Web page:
Research methods

by Swimmer963 9y22nd Feb 201142 comments

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I think I’ve always had certain stereotypes in my mind about research. I imagine a cutting-edge workplace, maybe not using the newest gadgets because these things cost money, but at least using the newest ideas. I imagine staff of research institutions applying the scientific method to boost their own productivity, instead of taking for granted the way that things have always been done. Maybe those were the naive ideas of someone who had never actually worked in a research field. 

At the medical research institute where I work one day a week, I recently spent an entire seven-hour day going down a list of patient names, searching them on the hospital database, deciding whether they met the criteria for a study, and typing them into a colour-coded spreadsheet. The process had maybe six discrete steps, and all of them were purely mechanical. In seven hours, I screened about two hundred and fifty patients. I was paid $12.50 an hour to do this. It cost my employer 35 cents for each patient that I screened, and these patients haven't been visited, consented or included in any study. They're still only names on a spreadsheet. I’ve been told that I learn and work quickly, but I know I do this task inefficiently, because I’m not a simple computer program. I get bored. I make mistakes. Heaven forbid, I get distracted and start reading the nurses’ notes for fun because I find them interesting.

In 7 hours, I imagine that someone slightly above my skill level could write a simple program to do the same task. They wouldn’t screen any patients in those 7 hours, but once the program was finished, they could use it forever, or at least until the task changed and the program had to be modified. I don’t know how much it would cost the organization to employ a programmer; maybe it would cost more than just having me do it. I don’t know whether allowing that program to access the confidential database would be an issue. But it seems inefficient to pay human brains to do work that they’re bad at, that computers would be better at, even if those human brains belong to undergrad students who need the money badly enough not to complain.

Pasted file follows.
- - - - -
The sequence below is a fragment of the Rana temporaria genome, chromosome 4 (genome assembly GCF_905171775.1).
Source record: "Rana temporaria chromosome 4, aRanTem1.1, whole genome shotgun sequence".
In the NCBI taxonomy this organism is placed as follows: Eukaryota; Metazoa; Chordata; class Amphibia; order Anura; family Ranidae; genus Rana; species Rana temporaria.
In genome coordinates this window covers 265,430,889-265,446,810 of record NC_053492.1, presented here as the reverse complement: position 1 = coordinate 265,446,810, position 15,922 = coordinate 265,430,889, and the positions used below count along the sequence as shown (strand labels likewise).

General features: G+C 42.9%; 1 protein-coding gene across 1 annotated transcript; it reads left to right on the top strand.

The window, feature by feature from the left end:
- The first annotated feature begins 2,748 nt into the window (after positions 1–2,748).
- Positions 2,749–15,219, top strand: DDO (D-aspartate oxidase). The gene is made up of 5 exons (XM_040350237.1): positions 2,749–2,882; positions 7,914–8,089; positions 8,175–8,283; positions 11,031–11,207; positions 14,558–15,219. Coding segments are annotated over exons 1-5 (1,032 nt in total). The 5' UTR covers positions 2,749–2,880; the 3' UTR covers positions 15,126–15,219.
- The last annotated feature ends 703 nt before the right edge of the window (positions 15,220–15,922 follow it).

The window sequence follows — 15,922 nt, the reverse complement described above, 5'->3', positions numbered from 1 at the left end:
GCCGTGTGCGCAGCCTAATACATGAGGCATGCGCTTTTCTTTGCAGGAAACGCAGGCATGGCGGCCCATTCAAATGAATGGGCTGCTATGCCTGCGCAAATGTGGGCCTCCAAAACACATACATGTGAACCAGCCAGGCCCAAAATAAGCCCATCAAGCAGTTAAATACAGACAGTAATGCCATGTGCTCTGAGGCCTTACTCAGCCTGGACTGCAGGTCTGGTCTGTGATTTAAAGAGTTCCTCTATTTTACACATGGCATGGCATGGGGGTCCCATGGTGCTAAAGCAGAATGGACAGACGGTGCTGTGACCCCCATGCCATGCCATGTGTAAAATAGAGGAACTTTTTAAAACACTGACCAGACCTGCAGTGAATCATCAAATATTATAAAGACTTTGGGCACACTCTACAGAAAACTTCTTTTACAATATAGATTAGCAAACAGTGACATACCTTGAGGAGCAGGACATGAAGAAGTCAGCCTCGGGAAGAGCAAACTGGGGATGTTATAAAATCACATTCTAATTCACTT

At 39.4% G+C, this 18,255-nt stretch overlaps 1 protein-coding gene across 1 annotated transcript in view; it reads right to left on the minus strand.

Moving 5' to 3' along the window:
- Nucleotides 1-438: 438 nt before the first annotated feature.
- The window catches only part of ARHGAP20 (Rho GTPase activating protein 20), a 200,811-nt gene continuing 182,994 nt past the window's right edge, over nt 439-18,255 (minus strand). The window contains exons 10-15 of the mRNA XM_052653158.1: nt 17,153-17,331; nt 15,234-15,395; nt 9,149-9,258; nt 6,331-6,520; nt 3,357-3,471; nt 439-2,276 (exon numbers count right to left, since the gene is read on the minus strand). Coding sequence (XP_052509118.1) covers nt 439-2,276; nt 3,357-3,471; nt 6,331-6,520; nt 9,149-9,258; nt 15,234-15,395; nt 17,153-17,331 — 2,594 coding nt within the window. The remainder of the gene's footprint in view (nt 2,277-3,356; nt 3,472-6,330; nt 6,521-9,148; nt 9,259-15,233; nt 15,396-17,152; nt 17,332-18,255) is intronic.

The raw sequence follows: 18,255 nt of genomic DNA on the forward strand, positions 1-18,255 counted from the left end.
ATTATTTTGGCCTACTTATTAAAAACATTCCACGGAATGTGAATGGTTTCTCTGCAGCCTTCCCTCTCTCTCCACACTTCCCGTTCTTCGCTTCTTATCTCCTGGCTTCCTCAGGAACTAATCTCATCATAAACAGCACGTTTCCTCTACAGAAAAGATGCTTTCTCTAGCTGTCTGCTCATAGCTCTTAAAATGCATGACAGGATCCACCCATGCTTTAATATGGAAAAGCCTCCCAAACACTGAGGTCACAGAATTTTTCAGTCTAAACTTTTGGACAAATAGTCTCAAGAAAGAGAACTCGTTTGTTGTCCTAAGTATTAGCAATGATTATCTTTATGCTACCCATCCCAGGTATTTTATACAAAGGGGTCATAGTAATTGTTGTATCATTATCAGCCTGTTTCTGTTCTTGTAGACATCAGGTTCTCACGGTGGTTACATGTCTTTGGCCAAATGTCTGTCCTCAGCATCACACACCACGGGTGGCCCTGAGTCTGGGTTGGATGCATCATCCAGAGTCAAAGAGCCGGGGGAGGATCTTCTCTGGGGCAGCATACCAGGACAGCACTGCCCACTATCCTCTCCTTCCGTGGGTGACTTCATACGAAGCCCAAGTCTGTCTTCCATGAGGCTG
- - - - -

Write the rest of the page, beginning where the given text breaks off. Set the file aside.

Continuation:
One of the criteria I looked at when screening patients was whether they did their dialysis at a clinic in my hometown. They have to be driving distance, because my supervisor has to drive around the city and pick up blood samples to bring to our lab. I crossed out 30 names without even looking them up because I could see at a glance that they were a nearby city an hour’s drive away. How hard would it be to coordinate with the hospital in that city? Have the bloodwork analyzed there and the results emailed over? Maybe it would be non-trivially hard; I don’t know. I didn’t ask my supervisor because it isn’t my job to make management decisions. But medical research benefits everyone. A study with more patients produces data that’s statistically more valid, even if those patients live an hour’s drive away.

The office where I work is filled with paper. Floor-to-ceiling shelves hold endless binders full of source documents. Every email has to be printed and filed in a binder. Even the nurses’ notes and patient charts are printed off the database. It’s a legal requirement. The result is that we have two copies of everything, one online and one on paper, consuming trees. Running a computer consumes fossil fuels, of course. I don’t know for sure which is more efficient, paper or digital, but I do know that both is inefficient. I did ask my supervisor about this, and apparently it’s because digital records could be lost or deleted. How much would it take to make them durable enough?

I guess that more than my supervisor, I see a future where software will do my job, where technology allows a study to be coordinated across the whole world, where digital storage will be reliable enough. But how long will it take for the laws and regulations to change? For people to change? I don’t know how many of my complaints are valid. Maybe this is the optimal way to do research, but it doesn’t feel like it. It feels like a papier-mâché of laws and habits and trial-and-error. It doesn't feel planned. 

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